Reuters reports — This must have happened to you: it’s the end of the day, you need to make an urgent call, your mobile phone’s battery is down, and you are nowhere near an electricity socket.
With the “GoGoPower,” a wind-up mobile phone charger, you could make that call. Five minutes of winding the handle will give a mobile phone 20 minutes of power.
“It is not meant to replace the regular charger, but it is great for emergencies,” said Nobumasa Neishi, marketing manager at Japan’s Fuso Rikaseihin Co. Ltd, which makes the charger.
Priced at $42, the hand-held generator is quite noisy and not cheap, although it comes with a built-in flashlight. It can be used with phones from Nokia, Motorola, Sony Ericsson and NTT Docomo.
Neishi said Fuso Rikaseihin expects to sell 30,000 chargers in Japan this year and 100,000 in 2004. At a trade fair in Bangkok, the charger was launched for markets in Southeast Asia and China, where power is not always available.
But it also plans to sell the product to camping equipment shops and as an emergency backup in European and U.S. markets.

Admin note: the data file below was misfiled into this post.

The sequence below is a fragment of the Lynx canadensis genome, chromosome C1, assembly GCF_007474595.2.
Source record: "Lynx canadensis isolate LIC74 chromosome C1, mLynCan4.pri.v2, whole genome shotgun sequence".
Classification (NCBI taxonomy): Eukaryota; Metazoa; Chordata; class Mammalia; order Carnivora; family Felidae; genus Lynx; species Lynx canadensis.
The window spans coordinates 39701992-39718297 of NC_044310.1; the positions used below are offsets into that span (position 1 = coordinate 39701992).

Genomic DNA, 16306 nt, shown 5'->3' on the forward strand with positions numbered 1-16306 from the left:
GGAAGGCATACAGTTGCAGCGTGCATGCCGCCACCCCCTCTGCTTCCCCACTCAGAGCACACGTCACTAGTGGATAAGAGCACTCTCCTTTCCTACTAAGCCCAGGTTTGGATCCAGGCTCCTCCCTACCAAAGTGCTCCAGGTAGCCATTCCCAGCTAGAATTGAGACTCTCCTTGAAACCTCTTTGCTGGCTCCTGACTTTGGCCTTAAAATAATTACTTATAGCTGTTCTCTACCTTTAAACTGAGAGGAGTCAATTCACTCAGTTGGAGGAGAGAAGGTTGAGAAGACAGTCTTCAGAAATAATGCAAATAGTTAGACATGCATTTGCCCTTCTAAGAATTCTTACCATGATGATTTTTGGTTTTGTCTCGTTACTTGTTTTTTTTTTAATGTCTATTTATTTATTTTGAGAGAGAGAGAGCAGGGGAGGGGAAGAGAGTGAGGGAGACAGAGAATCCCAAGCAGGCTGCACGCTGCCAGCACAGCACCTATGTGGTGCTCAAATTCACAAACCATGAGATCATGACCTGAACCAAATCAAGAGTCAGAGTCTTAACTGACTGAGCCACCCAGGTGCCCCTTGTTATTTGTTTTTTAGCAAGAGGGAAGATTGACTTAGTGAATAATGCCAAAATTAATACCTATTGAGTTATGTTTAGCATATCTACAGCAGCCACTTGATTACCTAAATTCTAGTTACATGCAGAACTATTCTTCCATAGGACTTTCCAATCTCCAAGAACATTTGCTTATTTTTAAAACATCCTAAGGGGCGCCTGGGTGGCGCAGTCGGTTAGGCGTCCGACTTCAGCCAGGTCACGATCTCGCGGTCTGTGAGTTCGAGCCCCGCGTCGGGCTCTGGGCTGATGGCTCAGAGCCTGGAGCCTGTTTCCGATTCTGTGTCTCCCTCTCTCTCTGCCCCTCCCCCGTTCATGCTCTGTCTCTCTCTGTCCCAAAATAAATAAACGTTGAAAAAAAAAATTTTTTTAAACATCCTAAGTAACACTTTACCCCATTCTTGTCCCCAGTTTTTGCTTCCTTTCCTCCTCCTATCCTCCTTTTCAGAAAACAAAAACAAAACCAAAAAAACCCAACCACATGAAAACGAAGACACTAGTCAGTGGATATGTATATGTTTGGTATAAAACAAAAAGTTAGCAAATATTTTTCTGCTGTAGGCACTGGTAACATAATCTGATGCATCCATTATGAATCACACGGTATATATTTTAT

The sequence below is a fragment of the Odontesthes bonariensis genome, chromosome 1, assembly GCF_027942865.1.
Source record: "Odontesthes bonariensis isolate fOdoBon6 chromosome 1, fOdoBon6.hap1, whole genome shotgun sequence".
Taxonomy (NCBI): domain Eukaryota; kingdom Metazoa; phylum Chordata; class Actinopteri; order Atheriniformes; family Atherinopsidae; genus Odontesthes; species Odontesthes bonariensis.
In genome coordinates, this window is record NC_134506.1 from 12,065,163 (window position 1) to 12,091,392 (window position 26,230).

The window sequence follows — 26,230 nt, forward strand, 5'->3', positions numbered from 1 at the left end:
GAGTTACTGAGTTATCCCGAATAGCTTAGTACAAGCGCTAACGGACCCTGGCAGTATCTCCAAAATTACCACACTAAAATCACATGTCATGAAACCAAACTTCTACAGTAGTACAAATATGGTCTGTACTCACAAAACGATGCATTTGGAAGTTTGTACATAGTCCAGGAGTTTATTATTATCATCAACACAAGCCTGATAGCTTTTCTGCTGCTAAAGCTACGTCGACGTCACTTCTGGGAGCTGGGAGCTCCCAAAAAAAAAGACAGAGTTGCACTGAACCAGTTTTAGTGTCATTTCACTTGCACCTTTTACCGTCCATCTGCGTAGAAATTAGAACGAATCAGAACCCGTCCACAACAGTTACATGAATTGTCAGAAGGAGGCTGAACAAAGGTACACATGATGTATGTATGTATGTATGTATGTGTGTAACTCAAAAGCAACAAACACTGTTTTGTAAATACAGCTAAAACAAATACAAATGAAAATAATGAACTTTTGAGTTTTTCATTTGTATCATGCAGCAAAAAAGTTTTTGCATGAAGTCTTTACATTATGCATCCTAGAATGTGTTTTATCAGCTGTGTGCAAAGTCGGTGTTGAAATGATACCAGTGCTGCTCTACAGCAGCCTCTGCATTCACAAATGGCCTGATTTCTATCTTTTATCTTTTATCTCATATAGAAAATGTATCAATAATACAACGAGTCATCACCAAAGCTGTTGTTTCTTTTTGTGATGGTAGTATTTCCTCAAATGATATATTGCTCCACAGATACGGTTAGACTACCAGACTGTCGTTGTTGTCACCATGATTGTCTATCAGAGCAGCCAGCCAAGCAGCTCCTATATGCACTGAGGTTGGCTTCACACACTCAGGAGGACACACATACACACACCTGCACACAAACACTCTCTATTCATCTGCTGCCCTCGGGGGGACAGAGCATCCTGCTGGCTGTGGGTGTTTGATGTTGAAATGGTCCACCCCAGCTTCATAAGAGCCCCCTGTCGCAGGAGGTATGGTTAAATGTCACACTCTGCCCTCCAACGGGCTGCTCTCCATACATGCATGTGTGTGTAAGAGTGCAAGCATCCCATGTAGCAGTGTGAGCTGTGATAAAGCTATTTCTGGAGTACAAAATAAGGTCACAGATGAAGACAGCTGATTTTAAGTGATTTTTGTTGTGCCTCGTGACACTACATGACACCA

In the United States, worries about terrorism, natural disasters and electricity black-outs have boosted sales of muscle-powered generators for products such as flashlights, radios and phones.
Last week, hurricane Isabel knocked the power out in six million homes and businesses along the U.S. East Coast.
Fuso Rikaseihin is not the first on the market. Last year, Freeplay, the British company which invented the wind-up radio, and U.S. phone producer Motorola launched the “Freecharge,” a charger for Motorola and Nokia phones.
Adaptors for other brands are in development, Freeplay said on its Web Site.